Cognitive and affective responses to acute stress influence pro-inflammatory cytokine reactivity, and peripheral cytokines (particularly interleukin-1 beta (IL-1β)), can act on the brain to promote depressive symptoms. It is unknown whether acute stress-induced changes in positive affect and cognitions (POS) and pro-inflammatory reactivity predict future depressive symptoms. We examined acute stress responses among women, to determine prospective predictors of depressive symptoms.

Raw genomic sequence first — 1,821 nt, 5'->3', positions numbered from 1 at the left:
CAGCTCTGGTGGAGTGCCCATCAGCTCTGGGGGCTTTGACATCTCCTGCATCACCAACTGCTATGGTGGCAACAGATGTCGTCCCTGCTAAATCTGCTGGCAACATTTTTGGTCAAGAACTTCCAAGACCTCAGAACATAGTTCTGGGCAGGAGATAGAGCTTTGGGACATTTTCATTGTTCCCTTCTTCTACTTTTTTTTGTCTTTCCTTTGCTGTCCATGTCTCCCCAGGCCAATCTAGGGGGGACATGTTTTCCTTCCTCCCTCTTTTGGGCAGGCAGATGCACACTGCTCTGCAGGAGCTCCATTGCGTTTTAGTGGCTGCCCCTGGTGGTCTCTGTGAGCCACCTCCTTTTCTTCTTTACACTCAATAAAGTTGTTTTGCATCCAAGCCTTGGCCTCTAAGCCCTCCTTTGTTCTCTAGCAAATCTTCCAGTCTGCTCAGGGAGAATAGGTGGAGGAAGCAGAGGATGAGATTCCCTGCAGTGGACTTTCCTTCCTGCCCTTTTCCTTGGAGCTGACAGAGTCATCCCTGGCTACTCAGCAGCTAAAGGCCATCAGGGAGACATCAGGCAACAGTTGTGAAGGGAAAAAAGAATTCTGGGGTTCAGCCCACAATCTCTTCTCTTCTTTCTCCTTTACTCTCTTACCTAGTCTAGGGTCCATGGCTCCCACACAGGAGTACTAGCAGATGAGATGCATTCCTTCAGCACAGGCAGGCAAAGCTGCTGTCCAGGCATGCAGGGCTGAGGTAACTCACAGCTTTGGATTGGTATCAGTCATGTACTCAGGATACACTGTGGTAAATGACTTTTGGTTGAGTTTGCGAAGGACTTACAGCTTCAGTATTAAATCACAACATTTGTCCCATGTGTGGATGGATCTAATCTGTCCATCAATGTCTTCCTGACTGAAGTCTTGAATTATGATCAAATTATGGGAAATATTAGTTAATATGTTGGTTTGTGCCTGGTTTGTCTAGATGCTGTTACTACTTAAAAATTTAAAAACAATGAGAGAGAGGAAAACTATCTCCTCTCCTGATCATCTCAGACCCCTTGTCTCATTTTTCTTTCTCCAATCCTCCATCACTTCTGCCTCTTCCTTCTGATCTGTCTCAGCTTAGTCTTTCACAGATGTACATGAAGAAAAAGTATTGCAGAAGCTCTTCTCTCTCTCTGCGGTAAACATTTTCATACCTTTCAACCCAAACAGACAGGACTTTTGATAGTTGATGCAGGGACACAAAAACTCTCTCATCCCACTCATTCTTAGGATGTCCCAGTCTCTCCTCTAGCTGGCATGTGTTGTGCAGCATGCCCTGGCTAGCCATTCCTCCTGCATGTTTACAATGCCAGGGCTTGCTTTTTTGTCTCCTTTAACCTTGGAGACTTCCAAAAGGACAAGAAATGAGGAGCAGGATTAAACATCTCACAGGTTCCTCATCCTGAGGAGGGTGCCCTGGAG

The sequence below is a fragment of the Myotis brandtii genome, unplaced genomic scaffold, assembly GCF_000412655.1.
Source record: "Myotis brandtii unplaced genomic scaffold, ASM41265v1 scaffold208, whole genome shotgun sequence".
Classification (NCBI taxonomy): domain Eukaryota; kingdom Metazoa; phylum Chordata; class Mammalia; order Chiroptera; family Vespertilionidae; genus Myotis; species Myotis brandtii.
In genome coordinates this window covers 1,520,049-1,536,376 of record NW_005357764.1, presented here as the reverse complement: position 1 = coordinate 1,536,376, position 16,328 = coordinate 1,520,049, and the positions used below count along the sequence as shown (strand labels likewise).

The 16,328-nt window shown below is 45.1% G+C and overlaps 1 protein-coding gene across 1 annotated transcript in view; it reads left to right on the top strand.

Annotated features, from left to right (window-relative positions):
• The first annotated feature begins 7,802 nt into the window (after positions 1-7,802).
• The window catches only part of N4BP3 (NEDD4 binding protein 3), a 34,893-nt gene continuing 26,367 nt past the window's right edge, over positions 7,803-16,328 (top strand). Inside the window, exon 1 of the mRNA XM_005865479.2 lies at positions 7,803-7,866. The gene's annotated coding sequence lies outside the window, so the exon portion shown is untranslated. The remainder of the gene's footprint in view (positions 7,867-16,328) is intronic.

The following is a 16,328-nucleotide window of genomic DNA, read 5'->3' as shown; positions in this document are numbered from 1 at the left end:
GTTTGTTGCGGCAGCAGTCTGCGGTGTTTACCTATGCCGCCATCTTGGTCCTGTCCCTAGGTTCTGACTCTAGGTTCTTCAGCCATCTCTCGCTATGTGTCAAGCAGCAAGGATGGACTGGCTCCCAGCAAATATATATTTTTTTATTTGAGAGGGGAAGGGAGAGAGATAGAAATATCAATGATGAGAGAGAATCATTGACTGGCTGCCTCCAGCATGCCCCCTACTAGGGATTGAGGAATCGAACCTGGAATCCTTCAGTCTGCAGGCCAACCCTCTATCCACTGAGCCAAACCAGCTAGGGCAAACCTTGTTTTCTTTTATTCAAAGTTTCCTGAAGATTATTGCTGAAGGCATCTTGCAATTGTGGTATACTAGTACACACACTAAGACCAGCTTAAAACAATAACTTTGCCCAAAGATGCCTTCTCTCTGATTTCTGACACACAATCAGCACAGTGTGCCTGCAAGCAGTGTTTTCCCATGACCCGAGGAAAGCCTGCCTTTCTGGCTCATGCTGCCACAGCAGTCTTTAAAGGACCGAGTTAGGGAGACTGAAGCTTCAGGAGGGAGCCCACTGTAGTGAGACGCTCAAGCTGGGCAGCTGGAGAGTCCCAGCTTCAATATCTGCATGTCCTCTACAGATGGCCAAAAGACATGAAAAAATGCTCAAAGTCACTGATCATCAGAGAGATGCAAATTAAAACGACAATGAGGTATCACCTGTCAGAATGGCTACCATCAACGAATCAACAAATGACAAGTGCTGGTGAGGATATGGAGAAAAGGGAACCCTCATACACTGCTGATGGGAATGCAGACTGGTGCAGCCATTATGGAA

Hypotheses: (1) Stress-induced decreases in POS will be associated with stress-related increases in circulating IL-1β. (2) Acute stress-induced decreases in POS and increases in IL-1β reactivity will predict increases in depressive symptoms 1 year later. Thirty-five post-menopausal women were exposed to acute stress with the Trier Social Stress Task (TSST) and provided blood samples under resting conditions and 30 min after the conclusion of the TSST, which were assayed for IL-1β. IL-1β reactivity was quantified as post minus pre-TSST. Failure to maintain POS was quantified as the decrease in POS during the TSST. Change in depressive symptoms from the study baseline to the following year was determined. Greater acute stress-induced declines in POS were significantly associated with increased IL-1β reactivity (p≤.02), which significantly predicted increases in depressive symptoms over the following year (p<.01), controlling for age, body mass index, chronic stress, antidepressant use and baseline depressive symptoms. IL-1β reactivity was a significant mediator of the relationship between POS decline and future increases in depressive symptoms (p=.04). Difficulty maintaining positivity under stress and heightened pro-inflammatory reactivity may be markers and/or mechanisms of risk for future increases in depressive symptoms.
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